Arturo Zamora is 13 and ready for a relaxing summer. His plans are quickly shattered when his family's business is threatened by a developer,  he loses one of the most important people in his life and he has to find the courage to express his feelings to a girl who has swept him off his feet. 

This is the plot of a new children's middle grade novel out now, the ‘Epic Fail of Arturo Zamora,’ by Pablo Cartaya. We spoke with Cartaya about the experiences he had growing up that inspired much of the story.

Miami Herald

Lee Weissenborn will be remembered for many things:  He loved animals, he believed in fighting for the little guy when he was a lawyer and  he tried to move Florida's state capital from Tallahassee to Orlando. 

Richard Graulich AP / Miami Herald

Things are a bit quieter at the state capital, now that the year's legislative session is over. Many bills were left on the table, as always happens, but one that made it is being cheered by numerous environmental groups. 

Pedro Portal pportal@elnuevoherald.com / El Nuevo Herald

You can be a part of the upcoming 2017 MLB All Star Game. OK, you cannot actually play in it, nor can you take part in the homerun derby. But you can become one of the army of unpaid volunteers during the weeklong festivities. If anything, there's some baseball swag to collect for your time.

What sort of positions are available for volunteer? One can be a greeter or work at the information booth. There's a need for people to work booths for video games and batting cages.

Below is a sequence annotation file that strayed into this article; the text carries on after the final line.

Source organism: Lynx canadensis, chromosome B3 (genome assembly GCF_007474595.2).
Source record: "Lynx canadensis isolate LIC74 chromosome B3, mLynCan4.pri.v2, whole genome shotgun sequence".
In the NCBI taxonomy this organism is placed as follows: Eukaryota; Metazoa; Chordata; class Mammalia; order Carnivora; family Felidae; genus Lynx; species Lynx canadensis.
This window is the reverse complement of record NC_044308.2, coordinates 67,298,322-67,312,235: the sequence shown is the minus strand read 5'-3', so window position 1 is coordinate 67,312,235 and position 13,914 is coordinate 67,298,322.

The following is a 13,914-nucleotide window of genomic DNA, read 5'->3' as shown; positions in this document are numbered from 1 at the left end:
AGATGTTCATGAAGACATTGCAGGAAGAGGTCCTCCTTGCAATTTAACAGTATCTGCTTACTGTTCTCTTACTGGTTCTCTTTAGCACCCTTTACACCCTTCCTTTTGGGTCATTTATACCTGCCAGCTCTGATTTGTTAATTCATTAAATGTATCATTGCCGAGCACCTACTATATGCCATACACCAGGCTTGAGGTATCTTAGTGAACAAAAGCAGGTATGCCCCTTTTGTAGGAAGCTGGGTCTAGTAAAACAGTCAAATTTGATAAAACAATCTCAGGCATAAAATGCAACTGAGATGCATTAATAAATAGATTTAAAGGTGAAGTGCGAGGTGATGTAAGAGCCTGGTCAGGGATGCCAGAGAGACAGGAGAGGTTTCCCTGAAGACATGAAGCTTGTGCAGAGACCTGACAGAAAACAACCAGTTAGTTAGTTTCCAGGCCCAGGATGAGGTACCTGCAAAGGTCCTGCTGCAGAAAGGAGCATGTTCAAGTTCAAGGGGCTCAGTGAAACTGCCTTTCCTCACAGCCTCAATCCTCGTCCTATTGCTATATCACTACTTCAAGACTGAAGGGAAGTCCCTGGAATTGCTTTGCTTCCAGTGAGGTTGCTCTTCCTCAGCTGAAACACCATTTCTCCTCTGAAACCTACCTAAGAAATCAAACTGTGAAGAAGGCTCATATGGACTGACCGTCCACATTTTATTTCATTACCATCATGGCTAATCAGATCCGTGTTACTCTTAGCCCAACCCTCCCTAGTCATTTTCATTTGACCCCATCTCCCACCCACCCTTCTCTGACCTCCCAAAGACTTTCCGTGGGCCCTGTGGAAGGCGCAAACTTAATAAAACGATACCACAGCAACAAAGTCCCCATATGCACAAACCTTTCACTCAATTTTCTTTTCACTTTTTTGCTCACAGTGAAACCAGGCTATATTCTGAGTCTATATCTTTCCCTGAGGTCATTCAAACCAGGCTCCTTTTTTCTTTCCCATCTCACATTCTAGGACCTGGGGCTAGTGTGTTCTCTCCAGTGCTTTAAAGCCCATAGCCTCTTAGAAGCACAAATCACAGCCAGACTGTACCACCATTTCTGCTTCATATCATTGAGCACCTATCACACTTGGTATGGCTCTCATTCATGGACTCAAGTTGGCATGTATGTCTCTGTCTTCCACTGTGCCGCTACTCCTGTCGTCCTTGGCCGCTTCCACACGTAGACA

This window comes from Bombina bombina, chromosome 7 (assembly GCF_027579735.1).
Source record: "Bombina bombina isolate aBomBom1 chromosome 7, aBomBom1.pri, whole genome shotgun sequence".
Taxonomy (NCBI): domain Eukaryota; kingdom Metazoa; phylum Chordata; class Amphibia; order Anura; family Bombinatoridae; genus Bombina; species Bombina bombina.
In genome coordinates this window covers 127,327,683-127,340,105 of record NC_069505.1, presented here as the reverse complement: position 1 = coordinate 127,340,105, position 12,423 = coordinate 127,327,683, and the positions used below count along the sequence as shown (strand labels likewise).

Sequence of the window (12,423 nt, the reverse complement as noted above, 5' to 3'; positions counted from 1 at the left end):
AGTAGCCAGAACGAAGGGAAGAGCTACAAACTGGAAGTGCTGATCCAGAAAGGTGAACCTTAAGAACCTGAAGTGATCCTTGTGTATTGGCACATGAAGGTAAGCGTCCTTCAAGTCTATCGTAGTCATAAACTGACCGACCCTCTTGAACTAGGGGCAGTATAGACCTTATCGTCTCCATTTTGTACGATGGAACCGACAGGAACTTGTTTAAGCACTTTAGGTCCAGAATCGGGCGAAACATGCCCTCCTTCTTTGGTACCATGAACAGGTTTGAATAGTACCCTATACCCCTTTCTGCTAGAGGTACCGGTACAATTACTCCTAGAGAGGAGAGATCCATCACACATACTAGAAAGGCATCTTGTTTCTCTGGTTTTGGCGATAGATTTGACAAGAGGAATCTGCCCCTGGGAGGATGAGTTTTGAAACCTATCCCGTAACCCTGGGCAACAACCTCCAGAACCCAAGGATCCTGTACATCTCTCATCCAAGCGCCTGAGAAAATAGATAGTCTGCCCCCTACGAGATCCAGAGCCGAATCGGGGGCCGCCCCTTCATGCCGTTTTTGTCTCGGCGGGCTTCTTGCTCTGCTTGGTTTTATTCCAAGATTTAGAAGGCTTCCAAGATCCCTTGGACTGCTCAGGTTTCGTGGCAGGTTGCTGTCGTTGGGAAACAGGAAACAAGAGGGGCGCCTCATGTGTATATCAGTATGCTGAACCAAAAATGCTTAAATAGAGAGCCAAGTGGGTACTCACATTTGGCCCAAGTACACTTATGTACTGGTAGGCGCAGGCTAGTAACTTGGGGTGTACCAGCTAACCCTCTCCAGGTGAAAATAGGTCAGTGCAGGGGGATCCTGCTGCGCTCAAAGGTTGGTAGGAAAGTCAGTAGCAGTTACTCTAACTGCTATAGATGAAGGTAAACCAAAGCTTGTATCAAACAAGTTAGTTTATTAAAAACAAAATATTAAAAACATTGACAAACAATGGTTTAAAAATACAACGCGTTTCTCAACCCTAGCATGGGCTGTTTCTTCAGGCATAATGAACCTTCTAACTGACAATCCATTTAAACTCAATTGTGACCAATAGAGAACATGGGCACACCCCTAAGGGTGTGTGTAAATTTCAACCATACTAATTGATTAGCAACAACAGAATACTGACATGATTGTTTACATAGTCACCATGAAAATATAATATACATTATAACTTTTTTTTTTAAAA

Pat Sullivan AP / Miami Herald

There has been a lot of attention on the issue of sexual assault on college campuses in recent years. There was an alleged case of rape on the University of Miami two years ago that ended with the firing of a professor and a lawsuit from an accused student.

Miami Herald

Late April is the only time football matters outside of the regular and post-seasons - It's the NFL draft, when teams try and make smart decisions, or try and look smart, and pick their future stars.

For the first time in its roughly two decades of existence, a South Florida LGBT film festival will not use the words gay or lesbian in the title of its event.

The former MiFo LGBT Film Festival starts Friday under a new name: OUTshine Film Festival, with 65  movies over 10 days.

Mark Gilbert, chairman of the festival, spoke recently with WLRN about the rebranding of the event. He started by taking us back a bit to understand how we got to this point.

WLRN

President Donald Trump arrives in Palm Beach Thursday afternoon for meetings at his Mar-a-Lago estate, dubbed the Winter White House, with Chinese President Xi Jingping.

Miami Herald

More than 50 people were recently arrested in a major international sting operation that led to the dismantling of an identity theft network centered in San Juan, Puerto Rico.

Two of the most recent defendants were Francisco Matos-Beltre and Isaias Beltre-Matos, both originating from the Dominican Republic. The network was selling Puerto Rican birth certificates in more than a dozen U.S. states. Alfonso Chardy of El Nuevo Herald tells how the network operated and whether Puerto Ricans should be concerned about their identity.